Why are we ruled by complete numbnuts?

The Prime Minister said HM Revenue & Customs should “look carefully” at cases where international corporations have legally been able to pay no corporation tax – or very small amounts – on billions of pounds of UK revenue.

Asked by MPs if it was “morally wrong” for big companies like Starbucks and Apple to avoid paying tax, he said he was “not happy” and companies should pay “fair taxes.”

“This is an international problem that all countries are struggling with, about how to make sure that companies pay tax in an appropriate way,” he told the House of Commons. “I am not happy with the current situation. I think the HMRC needs to look at it very carefully. We do need to make sure we are encouraging these businesses to invest in our country, as they are, but they should be paying fair taxes as well.”

Sigh.

Tax on the returns to investment reduce the amount of investment. Thus the more you tax the returns to investment the less investment you\’ll get: making the country poorer in the long term.

There thus isn\’t a possible compromise between tax and investment.

12 thoughts on “Why are we ruled by complete numbnuts?”

  1. Simples: he’s one of those idiot Heathites that thinks they should rule by right of social acceptability and learned precious little from the period 1945-1979.

  2. “There thus isn’t a possible compromise between tax and investment.”

    I’d differ. The fact that they directly opposed _requires_ there to be a compromise – govts have to recognise that there is a direct trade-off. This is surely the very essence of a compromise. You can’t have both.

  3. I was thinking the same, PG. Although it does rule out ‘fair’ taxes, however that’s being defined today.

    Art of the possible, and all that.

  4. When I hear Cameron, Milliband or Clegg speak, I realise why they got rid of the talking clock.

    Too much competition at the ballot box…

  5. learned precious little from the period 1945-1979.

    The period where the UK posted the strongest economic growth of its history, while also achieving the greatest ever reduction in poverty, increase in equality, and improvements in public health and education? Compared with the following 30-year period where economic growth was weaker, solely benefited people at the top of the distribution, and health and education stagnated?

    I agree there’s plenty to learn from that, but I suspect we differ on exactly what that might be.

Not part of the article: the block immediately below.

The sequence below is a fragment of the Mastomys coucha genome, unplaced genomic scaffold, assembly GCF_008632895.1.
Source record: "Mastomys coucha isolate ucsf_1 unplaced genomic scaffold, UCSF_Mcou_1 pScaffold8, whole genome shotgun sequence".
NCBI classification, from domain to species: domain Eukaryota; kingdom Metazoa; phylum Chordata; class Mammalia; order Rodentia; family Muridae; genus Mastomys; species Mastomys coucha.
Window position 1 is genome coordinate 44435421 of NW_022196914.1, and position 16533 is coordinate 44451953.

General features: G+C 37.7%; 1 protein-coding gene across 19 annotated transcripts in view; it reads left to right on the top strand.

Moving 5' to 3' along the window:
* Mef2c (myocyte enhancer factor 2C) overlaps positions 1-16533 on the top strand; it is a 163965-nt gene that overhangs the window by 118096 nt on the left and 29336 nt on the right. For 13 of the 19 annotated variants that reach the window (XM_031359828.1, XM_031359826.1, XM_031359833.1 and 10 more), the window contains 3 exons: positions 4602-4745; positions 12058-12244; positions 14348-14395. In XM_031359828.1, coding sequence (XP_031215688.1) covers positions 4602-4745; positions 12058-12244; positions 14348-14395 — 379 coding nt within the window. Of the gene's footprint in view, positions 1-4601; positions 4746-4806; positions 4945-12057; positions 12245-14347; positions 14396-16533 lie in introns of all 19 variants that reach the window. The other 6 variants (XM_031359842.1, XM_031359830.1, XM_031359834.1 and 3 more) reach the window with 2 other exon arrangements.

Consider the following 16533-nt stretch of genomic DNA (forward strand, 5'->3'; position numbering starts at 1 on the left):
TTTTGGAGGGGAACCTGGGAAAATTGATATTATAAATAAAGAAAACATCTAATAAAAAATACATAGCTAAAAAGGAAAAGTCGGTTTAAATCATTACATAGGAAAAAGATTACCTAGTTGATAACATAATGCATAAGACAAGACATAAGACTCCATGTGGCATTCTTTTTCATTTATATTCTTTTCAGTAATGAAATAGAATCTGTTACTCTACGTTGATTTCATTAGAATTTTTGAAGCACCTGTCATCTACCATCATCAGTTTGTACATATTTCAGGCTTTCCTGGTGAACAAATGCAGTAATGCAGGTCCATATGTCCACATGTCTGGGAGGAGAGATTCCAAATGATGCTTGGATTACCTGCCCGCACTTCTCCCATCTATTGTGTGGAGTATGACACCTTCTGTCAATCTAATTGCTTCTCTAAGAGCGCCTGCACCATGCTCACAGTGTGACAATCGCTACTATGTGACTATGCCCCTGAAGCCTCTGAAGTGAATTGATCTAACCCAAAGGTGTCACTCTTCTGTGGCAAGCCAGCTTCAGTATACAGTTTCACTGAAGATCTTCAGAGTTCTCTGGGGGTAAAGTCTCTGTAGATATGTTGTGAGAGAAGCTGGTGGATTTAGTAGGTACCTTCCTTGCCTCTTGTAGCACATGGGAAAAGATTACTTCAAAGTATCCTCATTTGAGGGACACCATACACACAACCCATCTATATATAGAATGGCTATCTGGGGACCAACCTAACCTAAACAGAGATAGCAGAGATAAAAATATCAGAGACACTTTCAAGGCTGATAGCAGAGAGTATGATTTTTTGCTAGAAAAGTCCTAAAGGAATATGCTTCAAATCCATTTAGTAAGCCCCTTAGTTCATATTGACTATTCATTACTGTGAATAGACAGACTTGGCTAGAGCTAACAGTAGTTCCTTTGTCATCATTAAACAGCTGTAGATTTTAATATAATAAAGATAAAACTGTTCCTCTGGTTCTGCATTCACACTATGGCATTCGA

Tim adds: Yup, lots to learn. Like even a planned and half nationalised economy will grow swiftly when everyone spent the previous 6 years trying to blow everything up. Or we might even take Keynes point (opening of economics possibilities for our grandchildren) that the 20s and 30s were a time of huge technological advance. ICE and electrification of industry. Mechanisation of agriculture. The effects of which we saw in unemployment in the 30s. And str4ong growth in the 50s and 60s.

  6. Not a mystery.

    See for example The Road to Serfdom, chapter X, “Why the Worst Get on Top”.

    Nothing significant has changed since, oh, 4,000 BCE.

  7. Compared with the following 30-year period where economic growth was weaker, solely benefited people at the top of the distribution, and health and education stagnated?

    So the poorest in society are no better off now than they were in 1979?

    Bollocks.

  8. Universal housing, generous benefits to the unemployed and in-work alike, high working-class wages, job security, stable pensions: yes, I’d say so.

    Or at least, the only improvements in lifestyle have been caused by technological advances that are almost entirely exogenous to the UK (ie the UK had been obliterated in 1979, assuming the obliteration event didn’t feature nuclear winters etc, then the world today would look much as it does in terms of flatscreen TVs, mobile phones, computer networks, SSRIs and so on), and which therefore would have been available irrespective of the economic model followed.

  9. Universal housing, generous benefits to the unemployed and in-work alike, high working-class wages, job security, stable pensions: yes, I’d say so.

    Hmmm.

    Universal housing: can you cite figures to show the increased levels of genuine homelessness since 1979?

    Generous benefits to the unemployed and in-work alike: as opposed to now?!

    High working-class wages: I thought we were talking about the poor, not the well-paid.

    Job security: which applied mainly to those who were lucky enough to enjoy public sector or protected industrial jobs. I’m not sure how the poorest being taxed to support the well paid working class was a good thing.

    Stable pensions: again, for those who were in protected industries and public sector, or were old enough to be collecting pensions before the whole unsustainable mess – caused by the policies you are praising – came crashing down.

    Or at least, the only improvements in lifestyle have been caused by technological advances that are almost entirely exogenous to the UK …

    Which, thanks to free-markets and trade, allowed poor British folk to buy them at a fraction of what it would have cost were the protectionist policies of the preceding era kept in place.

  10. “Tax on the returns to investment reduce the amount of investment. Thus the more you tax the returns to investment the less investment you’ll get: making the country poorer in the long term.”

    True, but where taxes paid are creditable against taxes in the parent country, it makes little difference to the investor (apart from cash flow timing differences), but it can make a big difference to the tax revenue of the parent and overseas host countries.

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